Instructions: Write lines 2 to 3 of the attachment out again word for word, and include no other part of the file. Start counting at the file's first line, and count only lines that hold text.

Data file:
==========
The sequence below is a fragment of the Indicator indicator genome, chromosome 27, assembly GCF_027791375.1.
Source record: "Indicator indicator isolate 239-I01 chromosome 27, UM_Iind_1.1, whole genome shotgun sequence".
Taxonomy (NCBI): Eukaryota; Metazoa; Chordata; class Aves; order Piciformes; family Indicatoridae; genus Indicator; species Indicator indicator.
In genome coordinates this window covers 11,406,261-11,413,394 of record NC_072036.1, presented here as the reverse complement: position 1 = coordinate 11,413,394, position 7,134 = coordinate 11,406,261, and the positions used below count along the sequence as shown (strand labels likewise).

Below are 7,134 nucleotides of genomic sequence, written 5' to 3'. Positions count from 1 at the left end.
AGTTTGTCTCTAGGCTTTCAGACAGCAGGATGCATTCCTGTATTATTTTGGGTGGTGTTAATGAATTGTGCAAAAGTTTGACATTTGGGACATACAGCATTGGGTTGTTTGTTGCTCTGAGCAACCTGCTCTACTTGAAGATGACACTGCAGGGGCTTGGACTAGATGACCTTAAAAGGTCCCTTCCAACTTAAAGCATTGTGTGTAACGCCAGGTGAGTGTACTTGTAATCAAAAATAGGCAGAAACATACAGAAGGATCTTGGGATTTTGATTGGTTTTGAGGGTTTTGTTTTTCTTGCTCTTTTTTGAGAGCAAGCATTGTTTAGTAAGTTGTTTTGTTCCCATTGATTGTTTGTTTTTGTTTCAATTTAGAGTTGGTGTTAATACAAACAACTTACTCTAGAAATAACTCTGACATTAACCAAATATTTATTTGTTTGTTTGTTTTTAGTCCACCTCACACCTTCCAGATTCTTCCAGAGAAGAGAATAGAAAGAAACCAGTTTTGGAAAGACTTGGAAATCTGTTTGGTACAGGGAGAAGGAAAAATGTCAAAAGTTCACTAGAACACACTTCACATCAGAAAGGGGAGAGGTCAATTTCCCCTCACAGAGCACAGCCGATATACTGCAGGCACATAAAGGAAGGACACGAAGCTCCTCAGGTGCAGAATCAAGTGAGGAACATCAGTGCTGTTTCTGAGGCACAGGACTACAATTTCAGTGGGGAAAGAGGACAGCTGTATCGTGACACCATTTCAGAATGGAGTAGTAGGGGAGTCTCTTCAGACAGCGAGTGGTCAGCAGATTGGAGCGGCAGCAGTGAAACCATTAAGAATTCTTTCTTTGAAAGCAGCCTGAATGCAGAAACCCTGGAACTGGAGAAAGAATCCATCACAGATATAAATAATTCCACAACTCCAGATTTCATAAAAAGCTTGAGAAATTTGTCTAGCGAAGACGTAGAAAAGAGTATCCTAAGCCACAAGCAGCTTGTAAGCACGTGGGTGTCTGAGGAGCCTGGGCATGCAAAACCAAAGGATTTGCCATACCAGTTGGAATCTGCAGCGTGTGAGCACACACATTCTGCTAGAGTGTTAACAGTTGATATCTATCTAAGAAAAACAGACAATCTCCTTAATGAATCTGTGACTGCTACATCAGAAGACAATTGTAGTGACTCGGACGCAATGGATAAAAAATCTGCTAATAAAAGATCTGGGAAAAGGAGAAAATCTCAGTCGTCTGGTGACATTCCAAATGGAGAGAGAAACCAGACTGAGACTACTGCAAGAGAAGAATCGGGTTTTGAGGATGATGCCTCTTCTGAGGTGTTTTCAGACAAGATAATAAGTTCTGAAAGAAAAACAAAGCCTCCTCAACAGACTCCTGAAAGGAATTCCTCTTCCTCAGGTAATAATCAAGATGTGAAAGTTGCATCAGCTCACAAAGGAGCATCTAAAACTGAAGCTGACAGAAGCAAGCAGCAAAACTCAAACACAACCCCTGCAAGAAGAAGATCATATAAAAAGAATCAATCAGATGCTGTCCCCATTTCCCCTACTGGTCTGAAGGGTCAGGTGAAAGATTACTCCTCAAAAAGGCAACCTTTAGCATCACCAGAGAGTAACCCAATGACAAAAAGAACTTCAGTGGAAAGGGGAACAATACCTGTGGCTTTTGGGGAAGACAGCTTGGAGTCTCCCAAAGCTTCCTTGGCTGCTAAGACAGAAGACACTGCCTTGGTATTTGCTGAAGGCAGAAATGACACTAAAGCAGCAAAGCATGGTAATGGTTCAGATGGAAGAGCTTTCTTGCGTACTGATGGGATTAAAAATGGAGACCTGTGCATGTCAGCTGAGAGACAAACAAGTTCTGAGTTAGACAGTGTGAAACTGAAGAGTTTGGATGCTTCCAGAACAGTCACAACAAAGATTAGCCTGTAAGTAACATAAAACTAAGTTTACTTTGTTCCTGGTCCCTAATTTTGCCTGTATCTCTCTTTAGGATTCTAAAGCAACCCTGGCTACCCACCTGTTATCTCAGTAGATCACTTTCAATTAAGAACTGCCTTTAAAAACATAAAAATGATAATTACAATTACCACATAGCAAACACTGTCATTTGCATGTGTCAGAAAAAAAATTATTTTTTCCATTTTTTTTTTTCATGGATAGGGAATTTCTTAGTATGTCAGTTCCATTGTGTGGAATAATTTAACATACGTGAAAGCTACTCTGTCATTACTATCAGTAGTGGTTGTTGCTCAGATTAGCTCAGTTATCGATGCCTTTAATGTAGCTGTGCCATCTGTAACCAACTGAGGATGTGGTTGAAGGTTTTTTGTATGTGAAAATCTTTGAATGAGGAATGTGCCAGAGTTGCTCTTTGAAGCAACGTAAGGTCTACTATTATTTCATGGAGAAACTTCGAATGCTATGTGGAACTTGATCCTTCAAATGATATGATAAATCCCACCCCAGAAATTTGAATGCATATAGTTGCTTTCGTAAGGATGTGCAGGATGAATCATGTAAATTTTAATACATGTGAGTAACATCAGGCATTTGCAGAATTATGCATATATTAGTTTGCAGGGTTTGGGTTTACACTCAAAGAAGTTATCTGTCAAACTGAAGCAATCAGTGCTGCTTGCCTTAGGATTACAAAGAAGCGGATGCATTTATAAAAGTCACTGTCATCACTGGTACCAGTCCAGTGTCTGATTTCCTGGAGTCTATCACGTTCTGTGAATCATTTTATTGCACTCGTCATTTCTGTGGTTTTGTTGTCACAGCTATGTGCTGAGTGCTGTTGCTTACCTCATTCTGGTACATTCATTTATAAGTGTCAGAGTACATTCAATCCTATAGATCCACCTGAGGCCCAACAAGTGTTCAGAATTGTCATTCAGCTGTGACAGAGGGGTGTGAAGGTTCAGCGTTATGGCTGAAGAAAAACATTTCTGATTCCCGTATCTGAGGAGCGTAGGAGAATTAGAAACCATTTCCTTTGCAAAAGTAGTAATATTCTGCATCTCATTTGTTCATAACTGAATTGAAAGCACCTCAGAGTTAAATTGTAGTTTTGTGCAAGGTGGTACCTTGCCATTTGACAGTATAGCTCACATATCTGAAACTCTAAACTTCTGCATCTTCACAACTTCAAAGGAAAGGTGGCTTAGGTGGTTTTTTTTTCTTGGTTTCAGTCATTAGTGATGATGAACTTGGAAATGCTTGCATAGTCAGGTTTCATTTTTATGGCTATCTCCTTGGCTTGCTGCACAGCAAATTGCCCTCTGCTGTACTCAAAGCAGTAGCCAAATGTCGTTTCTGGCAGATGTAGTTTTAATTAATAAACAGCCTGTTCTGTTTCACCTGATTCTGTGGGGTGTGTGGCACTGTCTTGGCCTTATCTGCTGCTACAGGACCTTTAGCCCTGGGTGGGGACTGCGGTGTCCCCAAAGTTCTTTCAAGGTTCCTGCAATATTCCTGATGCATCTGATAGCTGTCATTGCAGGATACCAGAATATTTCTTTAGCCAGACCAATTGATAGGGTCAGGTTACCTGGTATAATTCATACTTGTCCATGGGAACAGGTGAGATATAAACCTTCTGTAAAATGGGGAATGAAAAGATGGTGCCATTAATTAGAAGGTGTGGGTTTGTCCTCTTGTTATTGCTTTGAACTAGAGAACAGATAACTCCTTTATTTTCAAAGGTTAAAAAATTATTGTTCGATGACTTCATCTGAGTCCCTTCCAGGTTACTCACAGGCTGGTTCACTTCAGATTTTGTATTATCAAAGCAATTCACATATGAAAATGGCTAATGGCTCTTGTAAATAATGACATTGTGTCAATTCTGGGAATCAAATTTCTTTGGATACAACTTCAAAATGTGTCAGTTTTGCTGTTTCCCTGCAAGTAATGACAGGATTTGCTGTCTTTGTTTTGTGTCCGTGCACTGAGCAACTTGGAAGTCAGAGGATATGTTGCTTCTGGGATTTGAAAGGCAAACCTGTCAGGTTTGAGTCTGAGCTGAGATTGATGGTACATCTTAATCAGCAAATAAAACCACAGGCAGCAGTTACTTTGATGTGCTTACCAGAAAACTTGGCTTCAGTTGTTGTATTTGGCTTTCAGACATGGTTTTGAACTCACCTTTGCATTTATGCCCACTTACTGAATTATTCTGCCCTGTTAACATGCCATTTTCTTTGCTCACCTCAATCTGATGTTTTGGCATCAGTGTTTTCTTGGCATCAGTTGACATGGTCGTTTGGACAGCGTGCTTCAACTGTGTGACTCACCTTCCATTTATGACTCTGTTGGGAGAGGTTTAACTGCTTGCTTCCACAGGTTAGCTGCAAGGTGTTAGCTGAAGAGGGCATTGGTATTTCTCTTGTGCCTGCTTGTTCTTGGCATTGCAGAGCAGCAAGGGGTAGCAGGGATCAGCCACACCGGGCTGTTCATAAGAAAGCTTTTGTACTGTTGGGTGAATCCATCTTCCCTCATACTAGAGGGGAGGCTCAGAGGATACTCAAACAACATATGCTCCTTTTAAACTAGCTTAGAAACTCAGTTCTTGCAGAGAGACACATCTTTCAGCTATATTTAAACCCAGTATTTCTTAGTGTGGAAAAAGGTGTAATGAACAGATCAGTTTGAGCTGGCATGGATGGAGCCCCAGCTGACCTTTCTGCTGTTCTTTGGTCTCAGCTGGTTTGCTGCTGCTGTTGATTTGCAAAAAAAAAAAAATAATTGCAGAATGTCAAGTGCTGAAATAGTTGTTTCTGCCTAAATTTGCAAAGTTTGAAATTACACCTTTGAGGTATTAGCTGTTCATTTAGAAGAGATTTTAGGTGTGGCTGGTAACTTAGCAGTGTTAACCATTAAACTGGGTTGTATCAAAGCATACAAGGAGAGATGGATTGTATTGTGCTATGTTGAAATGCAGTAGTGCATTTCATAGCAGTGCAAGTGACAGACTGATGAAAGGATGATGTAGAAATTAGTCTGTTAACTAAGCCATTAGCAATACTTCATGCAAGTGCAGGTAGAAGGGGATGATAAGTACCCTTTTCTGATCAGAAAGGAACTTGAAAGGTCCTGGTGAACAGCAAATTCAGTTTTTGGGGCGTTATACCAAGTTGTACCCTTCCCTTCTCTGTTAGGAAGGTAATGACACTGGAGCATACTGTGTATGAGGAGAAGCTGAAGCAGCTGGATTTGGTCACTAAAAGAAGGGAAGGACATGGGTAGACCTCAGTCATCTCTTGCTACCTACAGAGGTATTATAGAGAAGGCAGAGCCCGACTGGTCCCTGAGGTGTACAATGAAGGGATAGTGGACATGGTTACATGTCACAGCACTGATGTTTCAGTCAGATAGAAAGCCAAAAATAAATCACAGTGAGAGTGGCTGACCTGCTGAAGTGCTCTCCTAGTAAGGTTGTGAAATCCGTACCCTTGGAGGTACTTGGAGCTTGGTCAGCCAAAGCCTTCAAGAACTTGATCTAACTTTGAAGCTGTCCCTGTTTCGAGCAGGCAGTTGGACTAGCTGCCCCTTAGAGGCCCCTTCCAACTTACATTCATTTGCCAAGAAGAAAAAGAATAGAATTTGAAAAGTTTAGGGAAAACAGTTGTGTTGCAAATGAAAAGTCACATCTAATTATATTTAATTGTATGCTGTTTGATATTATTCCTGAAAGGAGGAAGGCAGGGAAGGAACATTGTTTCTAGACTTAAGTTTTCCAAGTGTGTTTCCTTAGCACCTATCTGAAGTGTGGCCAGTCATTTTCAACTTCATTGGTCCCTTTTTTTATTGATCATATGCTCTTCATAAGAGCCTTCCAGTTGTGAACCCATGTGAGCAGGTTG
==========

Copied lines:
Source record: "Indicator indicator isolate 239-I01 chromosome 27, UM_Iind_1.1, whole genome shotgun sequence".
Taxonomy (NCBI): Eukaryota; Metazoa; Chordata; class Aves; order Piciformes; family Indicatoridae; genus Indicator; species Indicator indicator.